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Monday, February 22, 2010

Thing 17

Wikispaces...I'm having some trouble along the way. I tried to apply a widget from The Weather Channel (I got the idea from the mcisd wiki), but I couldn't do it. It said that the text needed to be pasted in plain text, not html, but when I tried to paste it under the "other text" category and not the "html" category, it still didn't work. I'm going to try it again today and see what happens.

The project I decided to do for my wikispaces is going to be time-consuming. Every year for Spanish 1 I have the kids do a travel agency project where they have to plan a one-week vacation package to a city in a Spanish-speaking country of their choosing. I thought I'd do a wiki containing information and links to various countries and major cities. I'm hoping this will save the kids time on searching through websites in the future. I'll include MLA citation links to help them along, too. They are required to correctly site their project. Giving the students the information they need all from one source could save me time in validating websites, and allow me to spend more time helping them with the Spanish part of their project.

To me a wiki is different from a blog in that it can be a place to provide a ton of information and links in a well-organized way. In a blog, perhaps you add a link to one post, but people would have to search for that one post to find it. In a wiki, the links are neatly placed on the side of the page. A blog is written only by one person; others may comment. Multiple people can contribute to writing and creating a wiki. Blogs are world-wide conversations, while wikis are a world-wide sharing of information.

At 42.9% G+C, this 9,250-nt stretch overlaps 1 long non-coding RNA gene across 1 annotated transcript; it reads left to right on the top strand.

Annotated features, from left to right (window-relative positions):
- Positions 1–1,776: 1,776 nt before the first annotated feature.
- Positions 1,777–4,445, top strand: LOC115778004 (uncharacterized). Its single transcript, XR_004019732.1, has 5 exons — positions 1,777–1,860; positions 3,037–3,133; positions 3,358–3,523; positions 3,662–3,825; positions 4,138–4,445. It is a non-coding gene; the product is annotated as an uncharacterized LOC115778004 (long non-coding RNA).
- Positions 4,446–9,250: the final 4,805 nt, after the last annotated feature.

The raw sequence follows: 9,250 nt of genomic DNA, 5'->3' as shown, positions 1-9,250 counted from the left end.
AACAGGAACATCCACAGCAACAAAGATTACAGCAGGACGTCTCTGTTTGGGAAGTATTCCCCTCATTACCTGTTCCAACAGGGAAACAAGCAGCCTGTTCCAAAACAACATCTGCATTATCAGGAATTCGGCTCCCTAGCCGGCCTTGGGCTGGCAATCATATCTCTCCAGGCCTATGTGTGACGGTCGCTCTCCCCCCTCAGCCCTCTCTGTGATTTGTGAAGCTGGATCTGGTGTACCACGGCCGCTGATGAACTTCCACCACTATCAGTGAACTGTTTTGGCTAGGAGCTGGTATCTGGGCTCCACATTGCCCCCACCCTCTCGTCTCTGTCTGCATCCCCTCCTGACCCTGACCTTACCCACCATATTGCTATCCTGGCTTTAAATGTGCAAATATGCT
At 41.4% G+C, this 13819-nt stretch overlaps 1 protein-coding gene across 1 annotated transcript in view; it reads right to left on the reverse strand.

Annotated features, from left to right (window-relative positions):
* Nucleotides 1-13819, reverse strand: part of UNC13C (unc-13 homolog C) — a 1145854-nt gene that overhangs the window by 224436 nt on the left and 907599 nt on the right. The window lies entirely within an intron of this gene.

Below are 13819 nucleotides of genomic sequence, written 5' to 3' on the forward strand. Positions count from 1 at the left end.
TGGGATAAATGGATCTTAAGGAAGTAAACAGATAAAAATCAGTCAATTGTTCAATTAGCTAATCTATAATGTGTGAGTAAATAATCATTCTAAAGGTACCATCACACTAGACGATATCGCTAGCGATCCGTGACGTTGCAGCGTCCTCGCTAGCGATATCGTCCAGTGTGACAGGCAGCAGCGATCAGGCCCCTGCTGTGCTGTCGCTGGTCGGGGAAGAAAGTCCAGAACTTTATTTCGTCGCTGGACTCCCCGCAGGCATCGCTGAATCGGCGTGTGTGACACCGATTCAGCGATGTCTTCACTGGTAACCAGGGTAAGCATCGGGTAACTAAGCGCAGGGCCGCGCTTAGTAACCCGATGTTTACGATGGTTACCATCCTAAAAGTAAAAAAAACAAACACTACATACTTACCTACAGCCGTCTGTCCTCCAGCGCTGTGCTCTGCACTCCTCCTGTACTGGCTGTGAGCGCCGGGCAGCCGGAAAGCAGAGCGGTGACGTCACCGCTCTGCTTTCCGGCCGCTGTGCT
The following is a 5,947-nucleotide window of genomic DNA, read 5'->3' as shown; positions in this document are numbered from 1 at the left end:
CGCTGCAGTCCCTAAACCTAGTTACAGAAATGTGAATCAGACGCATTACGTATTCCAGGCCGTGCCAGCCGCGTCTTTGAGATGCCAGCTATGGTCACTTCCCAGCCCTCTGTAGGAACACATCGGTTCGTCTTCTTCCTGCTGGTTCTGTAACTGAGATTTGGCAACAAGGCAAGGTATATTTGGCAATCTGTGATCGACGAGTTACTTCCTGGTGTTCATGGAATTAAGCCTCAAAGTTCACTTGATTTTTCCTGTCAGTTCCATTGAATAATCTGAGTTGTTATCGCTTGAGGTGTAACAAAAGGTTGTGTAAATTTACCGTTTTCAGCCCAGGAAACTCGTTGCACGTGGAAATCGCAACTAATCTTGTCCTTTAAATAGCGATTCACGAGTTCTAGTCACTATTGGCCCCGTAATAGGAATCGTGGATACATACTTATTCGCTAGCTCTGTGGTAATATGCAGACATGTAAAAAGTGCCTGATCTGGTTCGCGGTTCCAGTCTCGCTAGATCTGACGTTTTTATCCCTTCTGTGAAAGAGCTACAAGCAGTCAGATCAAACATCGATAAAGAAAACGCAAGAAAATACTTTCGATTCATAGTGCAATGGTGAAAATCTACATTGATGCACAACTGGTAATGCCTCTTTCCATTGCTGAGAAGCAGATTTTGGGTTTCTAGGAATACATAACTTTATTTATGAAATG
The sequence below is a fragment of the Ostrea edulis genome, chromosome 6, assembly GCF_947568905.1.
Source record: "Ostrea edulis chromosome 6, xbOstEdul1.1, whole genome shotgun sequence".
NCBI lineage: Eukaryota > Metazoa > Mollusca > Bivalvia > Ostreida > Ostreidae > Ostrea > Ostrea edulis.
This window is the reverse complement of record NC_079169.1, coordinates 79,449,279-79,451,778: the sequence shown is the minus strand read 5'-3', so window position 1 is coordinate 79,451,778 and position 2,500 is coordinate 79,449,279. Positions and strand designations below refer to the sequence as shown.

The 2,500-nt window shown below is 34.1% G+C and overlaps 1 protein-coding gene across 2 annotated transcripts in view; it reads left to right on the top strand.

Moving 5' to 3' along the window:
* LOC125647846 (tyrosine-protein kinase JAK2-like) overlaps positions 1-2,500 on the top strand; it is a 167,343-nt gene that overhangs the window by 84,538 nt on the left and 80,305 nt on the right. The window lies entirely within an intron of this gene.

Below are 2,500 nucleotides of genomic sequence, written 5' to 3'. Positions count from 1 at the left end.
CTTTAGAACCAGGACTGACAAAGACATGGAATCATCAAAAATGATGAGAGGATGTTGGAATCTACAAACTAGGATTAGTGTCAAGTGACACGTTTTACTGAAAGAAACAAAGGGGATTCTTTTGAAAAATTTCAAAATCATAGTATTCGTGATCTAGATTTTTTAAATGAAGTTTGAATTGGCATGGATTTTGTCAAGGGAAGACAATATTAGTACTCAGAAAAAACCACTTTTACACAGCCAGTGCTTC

Assignments/projects where a wiki would be appropriate: research- may be taken from the wiki OR may be added to the wiki; group projects such as audio interviews; and video projects (weather forecast in Spanish for example). I know there's more ideas, but that's all I can think of right now.

Assignments/projects where a blog would be appropriate: group discussions about a novel, journal writing, a place to post online quizzes, using a blog conversation to generate thoughts on a particular topic (like reading a newspaper, but instead of getting only a journalist's perspective, students could read various other perspectives on the same topic, too.

I could envision them having trouble including widgets, uploading photos, getting the links to work, forgetting to save after every item that they add (happened to me!). So many ways it could go wrong! Like anything they do for the first time. To decrease potential problems, I think it would be necessary to walk them through each step and practice each skill. It might take a few weeks. Perhaps go to the computer lab for a day and show them on the master computer screen and have them emulate your actions. I'd focus on 2-3 easy tasks the first day such as navigating the wikispaces page. A week or two later we could go back to the computer lab and try another 2-3 skills; this time difficult ones such as adding a widget, and see how they do. By the end of class, students should complete tasks 1, 2, and 3.
After a few weeks of practice with in-class and out-of-class assigned tasks related to the wiki, hopefully students would be ready to start working on full-length wiki assignments. That's my first instinct on how to approach it, but I'm sure there are other ways...

1 comment:

  1. It sounds like you're doing a face-to-face "things" class! Very often we take for granted that students know how to do these "things" (after all they're the "digital natives") but that's an urban legend. These kids DON'T know their way around Web 2.0 very well, unless it's Facebook or MySpace.

    Perhaps you could show them a finished product, an exemplar, and then show them step by step the various elements of the page: how to find them, how to embed them, how to cite them.